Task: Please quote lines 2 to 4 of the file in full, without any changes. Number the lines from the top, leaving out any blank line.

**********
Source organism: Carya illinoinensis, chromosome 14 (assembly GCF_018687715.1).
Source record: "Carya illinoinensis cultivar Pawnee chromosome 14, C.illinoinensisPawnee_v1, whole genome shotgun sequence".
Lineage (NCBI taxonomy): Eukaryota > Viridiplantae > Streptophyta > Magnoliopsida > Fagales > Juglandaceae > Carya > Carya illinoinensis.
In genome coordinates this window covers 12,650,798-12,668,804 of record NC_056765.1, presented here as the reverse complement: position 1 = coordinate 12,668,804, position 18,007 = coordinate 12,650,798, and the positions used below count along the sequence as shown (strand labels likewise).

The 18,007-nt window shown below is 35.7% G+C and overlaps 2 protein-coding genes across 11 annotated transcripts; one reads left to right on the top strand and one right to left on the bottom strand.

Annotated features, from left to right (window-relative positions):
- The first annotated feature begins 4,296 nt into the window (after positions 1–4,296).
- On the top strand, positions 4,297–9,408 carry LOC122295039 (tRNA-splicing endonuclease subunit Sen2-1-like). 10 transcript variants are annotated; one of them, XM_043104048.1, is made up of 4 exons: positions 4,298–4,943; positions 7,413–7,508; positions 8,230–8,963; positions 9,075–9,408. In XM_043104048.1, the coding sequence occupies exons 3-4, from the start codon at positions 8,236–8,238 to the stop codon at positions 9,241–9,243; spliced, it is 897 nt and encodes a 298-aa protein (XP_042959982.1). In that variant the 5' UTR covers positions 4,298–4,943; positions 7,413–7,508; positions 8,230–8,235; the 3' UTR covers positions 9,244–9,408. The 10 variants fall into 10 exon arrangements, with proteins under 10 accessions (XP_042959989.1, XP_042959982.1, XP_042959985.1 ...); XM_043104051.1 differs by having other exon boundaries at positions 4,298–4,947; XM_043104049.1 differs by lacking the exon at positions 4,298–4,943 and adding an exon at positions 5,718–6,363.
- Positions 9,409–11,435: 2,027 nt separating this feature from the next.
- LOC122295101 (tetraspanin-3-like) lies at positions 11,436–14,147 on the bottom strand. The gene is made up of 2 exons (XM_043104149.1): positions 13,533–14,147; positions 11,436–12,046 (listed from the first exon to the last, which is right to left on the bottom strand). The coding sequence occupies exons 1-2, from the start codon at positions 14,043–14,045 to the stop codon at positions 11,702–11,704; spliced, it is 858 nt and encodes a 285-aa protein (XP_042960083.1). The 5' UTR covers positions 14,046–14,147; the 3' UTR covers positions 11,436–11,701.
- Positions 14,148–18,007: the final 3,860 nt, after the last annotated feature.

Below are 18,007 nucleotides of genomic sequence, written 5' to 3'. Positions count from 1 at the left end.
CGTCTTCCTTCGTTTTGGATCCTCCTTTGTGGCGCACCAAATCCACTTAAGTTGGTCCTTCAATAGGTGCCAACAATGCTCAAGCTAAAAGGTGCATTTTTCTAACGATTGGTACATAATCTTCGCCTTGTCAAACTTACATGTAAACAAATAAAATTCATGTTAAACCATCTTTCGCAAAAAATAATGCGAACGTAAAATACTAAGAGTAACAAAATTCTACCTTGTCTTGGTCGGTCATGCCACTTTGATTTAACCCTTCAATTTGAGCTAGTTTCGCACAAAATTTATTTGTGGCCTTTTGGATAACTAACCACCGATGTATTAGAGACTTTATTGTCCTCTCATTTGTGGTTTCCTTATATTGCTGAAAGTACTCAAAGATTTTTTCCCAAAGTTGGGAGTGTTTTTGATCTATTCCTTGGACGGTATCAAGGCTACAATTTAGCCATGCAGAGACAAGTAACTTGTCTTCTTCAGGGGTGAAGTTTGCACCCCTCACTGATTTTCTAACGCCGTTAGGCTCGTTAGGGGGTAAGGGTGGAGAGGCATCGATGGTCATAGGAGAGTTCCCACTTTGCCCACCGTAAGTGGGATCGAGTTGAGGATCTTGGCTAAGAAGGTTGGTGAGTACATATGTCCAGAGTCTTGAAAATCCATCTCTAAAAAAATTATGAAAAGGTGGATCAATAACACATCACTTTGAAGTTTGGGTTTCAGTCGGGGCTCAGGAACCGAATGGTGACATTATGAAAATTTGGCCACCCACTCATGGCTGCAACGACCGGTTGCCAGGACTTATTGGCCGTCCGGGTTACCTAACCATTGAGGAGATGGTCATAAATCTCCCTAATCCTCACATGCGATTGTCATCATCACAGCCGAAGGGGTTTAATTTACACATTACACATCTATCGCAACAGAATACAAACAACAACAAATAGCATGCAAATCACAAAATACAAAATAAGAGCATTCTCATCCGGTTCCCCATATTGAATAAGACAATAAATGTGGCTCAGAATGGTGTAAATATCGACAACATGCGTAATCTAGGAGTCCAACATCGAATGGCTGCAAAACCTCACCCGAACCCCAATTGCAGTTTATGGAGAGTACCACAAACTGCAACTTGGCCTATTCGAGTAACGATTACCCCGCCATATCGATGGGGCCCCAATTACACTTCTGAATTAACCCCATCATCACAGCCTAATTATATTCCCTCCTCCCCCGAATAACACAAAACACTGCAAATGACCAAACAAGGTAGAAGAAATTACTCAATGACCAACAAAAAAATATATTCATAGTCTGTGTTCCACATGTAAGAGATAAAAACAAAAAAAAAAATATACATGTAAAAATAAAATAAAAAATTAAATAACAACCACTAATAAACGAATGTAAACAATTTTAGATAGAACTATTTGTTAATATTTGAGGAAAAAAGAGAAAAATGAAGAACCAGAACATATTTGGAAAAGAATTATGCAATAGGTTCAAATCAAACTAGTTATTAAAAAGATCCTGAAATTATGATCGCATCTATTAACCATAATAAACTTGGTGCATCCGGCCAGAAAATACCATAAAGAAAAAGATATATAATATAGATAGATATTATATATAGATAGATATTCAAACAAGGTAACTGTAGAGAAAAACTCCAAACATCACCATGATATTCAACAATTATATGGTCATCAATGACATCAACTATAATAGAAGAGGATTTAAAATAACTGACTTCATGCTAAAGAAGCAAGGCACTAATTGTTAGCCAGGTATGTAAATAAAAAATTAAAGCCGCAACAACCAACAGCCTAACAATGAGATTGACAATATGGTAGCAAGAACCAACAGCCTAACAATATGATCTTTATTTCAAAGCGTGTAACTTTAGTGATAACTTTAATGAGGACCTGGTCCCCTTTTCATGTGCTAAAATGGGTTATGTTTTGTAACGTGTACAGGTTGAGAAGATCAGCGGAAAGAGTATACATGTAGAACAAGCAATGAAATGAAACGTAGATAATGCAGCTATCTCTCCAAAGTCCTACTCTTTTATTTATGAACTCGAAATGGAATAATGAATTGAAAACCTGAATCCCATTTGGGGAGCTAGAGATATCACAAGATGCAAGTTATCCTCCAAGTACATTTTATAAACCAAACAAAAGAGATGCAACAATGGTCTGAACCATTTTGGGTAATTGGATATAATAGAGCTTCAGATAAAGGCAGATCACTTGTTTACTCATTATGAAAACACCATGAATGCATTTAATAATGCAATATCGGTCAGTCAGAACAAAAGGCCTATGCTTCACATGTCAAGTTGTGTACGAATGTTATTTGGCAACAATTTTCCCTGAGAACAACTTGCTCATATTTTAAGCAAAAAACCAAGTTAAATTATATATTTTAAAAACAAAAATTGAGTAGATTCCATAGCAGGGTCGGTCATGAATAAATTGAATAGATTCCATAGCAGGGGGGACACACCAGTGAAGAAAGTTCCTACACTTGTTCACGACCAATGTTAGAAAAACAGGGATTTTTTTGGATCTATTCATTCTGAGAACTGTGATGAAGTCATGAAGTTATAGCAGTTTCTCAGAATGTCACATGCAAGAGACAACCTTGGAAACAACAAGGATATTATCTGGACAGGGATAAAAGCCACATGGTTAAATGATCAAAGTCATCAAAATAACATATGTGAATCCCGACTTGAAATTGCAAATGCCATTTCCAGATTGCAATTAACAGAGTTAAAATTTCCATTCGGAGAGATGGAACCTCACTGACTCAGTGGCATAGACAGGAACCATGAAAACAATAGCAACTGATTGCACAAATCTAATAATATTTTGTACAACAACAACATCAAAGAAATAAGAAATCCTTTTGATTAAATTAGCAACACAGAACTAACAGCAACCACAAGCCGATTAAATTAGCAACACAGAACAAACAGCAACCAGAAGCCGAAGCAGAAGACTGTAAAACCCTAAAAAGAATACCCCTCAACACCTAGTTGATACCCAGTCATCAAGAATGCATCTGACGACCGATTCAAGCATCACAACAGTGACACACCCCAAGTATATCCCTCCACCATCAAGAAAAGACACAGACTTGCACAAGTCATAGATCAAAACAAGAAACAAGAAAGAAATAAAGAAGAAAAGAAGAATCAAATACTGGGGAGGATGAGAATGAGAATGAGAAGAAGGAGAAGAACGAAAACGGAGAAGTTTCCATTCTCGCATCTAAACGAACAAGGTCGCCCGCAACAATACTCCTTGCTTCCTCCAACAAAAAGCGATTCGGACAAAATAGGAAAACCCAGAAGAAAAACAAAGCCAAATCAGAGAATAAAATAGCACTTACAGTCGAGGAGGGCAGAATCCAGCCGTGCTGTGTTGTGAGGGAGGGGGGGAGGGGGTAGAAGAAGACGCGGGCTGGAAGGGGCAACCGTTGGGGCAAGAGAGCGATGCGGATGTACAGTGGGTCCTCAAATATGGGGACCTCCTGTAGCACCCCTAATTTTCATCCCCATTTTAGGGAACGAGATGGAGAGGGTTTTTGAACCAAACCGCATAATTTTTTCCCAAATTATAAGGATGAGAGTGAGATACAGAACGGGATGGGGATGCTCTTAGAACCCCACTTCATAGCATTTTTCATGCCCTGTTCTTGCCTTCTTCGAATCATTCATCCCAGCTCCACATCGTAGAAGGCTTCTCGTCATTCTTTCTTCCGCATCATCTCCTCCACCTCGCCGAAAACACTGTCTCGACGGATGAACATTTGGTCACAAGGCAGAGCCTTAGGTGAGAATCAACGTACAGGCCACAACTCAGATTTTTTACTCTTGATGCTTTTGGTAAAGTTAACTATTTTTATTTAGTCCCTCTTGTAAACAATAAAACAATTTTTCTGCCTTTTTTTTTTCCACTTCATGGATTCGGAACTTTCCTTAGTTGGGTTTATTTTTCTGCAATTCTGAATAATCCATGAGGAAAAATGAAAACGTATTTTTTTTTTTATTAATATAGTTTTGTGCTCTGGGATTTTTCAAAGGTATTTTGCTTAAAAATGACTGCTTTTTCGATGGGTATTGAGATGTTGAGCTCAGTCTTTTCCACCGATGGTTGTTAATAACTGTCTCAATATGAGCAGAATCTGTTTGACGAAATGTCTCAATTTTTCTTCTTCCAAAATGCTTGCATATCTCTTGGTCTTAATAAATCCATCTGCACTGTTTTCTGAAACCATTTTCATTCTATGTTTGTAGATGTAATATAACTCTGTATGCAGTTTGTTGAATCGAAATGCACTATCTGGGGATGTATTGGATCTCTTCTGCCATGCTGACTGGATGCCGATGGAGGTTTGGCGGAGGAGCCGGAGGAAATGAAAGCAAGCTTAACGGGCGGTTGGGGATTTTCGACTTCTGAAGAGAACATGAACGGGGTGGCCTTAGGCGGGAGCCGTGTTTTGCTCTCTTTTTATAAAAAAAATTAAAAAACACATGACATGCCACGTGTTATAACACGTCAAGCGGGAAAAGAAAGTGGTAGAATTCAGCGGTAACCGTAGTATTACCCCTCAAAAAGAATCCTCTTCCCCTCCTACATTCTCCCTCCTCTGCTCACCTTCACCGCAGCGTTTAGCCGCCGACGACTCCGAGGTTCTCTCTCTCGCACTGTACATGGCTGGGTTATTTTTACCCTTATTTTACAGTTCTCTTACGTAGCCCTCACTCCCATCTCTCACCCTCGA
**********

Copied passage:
Source record: "Carya illinoinensis cultivar Pawnee chromosome 14, C.illinoinensisPawnee_v1, whole genome shotgun sequence".
Lineage (NCBI taxonomy): Eukaryota > Viridiplantae > Streptophyta > Magnoliopsida > Fagales > Juglandaceae > Carya > Carya illinoinensis.
In genome coordinates this window covers 12,650,798-12,668,804 of record NC_056765.1, presented here as the reverse complement: position 1 = coordinate 12,668,804, position 18,007 = coordinate 12,650,798, and the positions used below count along the sequence as shown (strand labels likewise).